Today, when I ride the bus in Jerusalem, the thousands of years of Jewish memory passing by my window are also pulsing through my veins, bringing me in and making me part of it. These quiet, passing moments help validate my decision to move to Israel, because at the end of the day, it was a choice I made – and it wasn't easy.

Aliyah is an individual decision, and everyone has to make it for her or himself.

I have also realized that, like with any major life decision, whether it's graduate school or moving to a new city, you have to really want it in order to succeed. Otherwise, it can be too easy to get discouraged. That's just human nature. When it comes to Israel, people talk about the wars and the violence and the bureaucracy and the supposedly rude disposition of Israelis, but knowing these issues in the abstract versus dealing with them in real life are two different things. 

No one prepares you for when the IDF enters Gaza and you have a brother fighting there – not an “achenu beit yisrael” brother, a real brother. No one prepares you for when terror attacks start happening on a daily basis, and you stop feeling comfortable wearing headphones while taking a walk or allowing yourself to doze off on the bus. And putting the waves of terror and violence aside, it's tough to prepare to take on a new identity of "immigrant," an identity I will carry for the rest of my life. I've been learning to embrace a new normal and everything that comes along with it as part of the journey. Just like Chicago, or any city, you can't have the good aspects without the challenging ones.

But if you will it, you just make it happen. Ultimately, finding ways to remind yourself that you do, in fact, want to be in Israel is not as hard as you might think. This was an exercise I began in my time at MMY. I kept a list next to my bed and any time I had an only-in-Israel moment, it went on this list. The buses wishing me “Chag Sameach,” a waiting room for Kohanim at the hospital, secular Jews quoting tanach – these were all moments pulling me further and further towards this special place. And now that I live here, the moments continue. Sometimes these moments will be fleeting, and sometimes they plant themselves firmly in my head.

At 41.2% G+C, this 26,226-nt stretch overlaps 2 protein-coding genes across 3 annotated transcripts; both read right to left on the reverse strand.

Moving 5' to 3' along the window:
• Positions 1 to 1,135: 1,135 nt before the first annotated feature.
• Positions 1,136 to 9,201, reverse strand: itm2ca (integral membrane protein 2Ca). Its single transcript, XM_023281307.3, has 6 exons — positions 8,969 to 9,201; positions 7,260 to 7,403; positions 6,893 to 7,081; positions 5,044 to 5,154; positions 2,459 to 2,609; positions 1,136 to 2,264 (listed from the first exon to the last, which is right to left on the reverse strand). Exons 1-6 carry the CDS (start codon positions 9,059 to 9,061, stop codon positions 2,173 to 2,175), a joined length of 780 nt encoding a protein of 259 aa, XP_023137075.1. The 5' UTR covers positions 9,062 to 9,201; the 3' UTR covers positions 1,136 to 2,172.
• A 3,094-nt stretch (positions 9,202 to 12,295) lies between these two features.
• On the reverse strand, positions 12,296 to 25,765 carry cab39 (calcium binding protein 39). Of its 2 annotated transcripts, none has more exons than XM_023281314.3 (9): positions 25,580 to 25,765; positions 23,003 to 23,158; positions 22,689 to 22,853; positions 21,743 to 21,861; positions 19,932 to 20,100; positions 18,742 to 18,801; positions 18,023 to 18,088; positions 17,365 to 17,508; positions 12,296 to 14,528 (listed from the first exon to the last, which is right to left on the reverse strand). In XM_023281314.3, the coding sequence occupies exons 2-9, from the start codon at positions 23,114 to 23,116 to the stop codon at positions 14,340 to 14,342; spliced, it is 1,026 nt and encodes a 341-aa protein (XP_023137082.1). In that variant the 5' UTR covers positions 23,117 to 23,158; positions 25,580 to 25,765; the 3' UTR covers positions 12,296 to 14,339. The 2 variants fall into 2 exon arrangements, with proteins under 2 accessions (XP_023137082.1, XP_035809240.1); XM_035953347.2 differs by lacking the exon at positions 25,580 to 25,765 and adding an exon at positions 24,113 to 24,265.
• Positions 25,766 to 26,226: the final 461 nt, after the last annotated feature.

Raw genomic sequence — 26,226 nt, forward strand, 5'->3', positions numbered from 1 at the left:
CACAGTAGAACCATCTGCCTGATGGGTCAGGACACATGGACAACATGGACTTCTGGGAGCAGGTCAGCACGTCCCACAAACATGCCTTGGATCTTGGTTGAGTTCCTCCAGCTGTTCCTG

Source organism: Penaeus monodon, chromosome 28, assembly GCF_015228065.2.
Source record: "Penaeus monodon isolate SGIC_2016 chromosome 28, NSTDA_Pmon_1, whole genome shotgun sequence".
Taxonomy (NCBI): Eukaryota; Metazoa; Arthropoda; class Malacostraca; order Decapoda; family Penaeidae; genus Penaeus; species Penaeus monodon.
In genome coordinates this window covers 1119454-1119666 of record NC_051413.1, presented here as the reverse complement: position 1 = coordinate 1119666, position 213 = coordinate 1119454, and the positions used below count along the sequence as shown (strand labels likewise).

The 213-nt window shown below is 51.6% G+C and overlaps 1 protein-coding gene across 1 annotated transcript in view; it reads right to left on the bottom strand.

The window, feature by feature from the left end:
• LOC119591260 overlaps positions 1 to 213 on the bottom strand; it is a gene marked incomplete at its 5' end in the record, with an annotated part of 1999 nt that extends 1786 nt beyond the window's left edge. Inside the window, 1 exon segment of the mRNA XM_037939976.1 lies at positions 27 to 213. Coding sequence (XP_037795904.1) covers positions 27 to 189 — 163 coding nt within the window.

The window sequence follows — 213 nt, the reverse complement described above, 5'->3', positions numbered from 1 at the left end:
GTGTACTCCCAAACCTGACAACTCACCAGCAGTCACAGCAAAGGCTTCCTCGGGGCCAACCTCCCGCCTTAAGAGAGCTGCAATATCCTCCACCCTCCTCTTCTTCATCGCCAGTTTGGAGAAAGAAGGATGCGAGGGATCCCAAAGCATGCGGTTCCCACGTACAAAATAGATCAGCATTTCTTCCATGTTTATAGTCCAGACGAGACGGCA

One of those lasting moments came last April while I was working at Yad Vashem experiencing the national ceremony for Yom Hashoah for the first time. Each year, six Holocaust survivors are chosen to share their stories and light six torches symbolic of the six million Jews who were murdered in the Shoah. One of the torch-lighters was Avraham Harshalom, who told his story about surviving the camps, escaping to Israel and fighting to establish its independence. After the ceremony, I approached Avraham in awe just to say "thank you." I thanked him not only for his service to our country and his contribution to Jewish memory, but also for the stark reminder that living in Israel, today, right now, is a privilege not to be taken for granted, and it's something that I want.

History can be documented and catalogued on paper, sealed in a book or put on a shelf. Memory, on the other hand, can be fuzzy at times - but it moves us and it is personal. That’s why I live in Israel, because being here makes my Jewish memory lucid and enduring and alive and provides me with endless motivation to continue embracing this journey.

There are so many reasons I wanted to and eventually did make Aliyah. But I know for certain where those reasons grew and blossomed towards reality, and that was at MMY. So thank you dear MMY.

Katie Matanky is a proud Chicago native living in Jerusalem. Katie went to MMY for Shana Alef and Bet in 2008-09. Three and a half years of university at UIC and a BA in Psychology later, she made Aliyah on the 50th Nefesh B'Nefesh charter flight in 2013. Upon Aliyah, Katie studied for and received her MA in Non-Profit Management and Leadership at Hebrew University’s Rothberg International School. Since January 2015, Katie has been working in International Relations at Yad Vashem.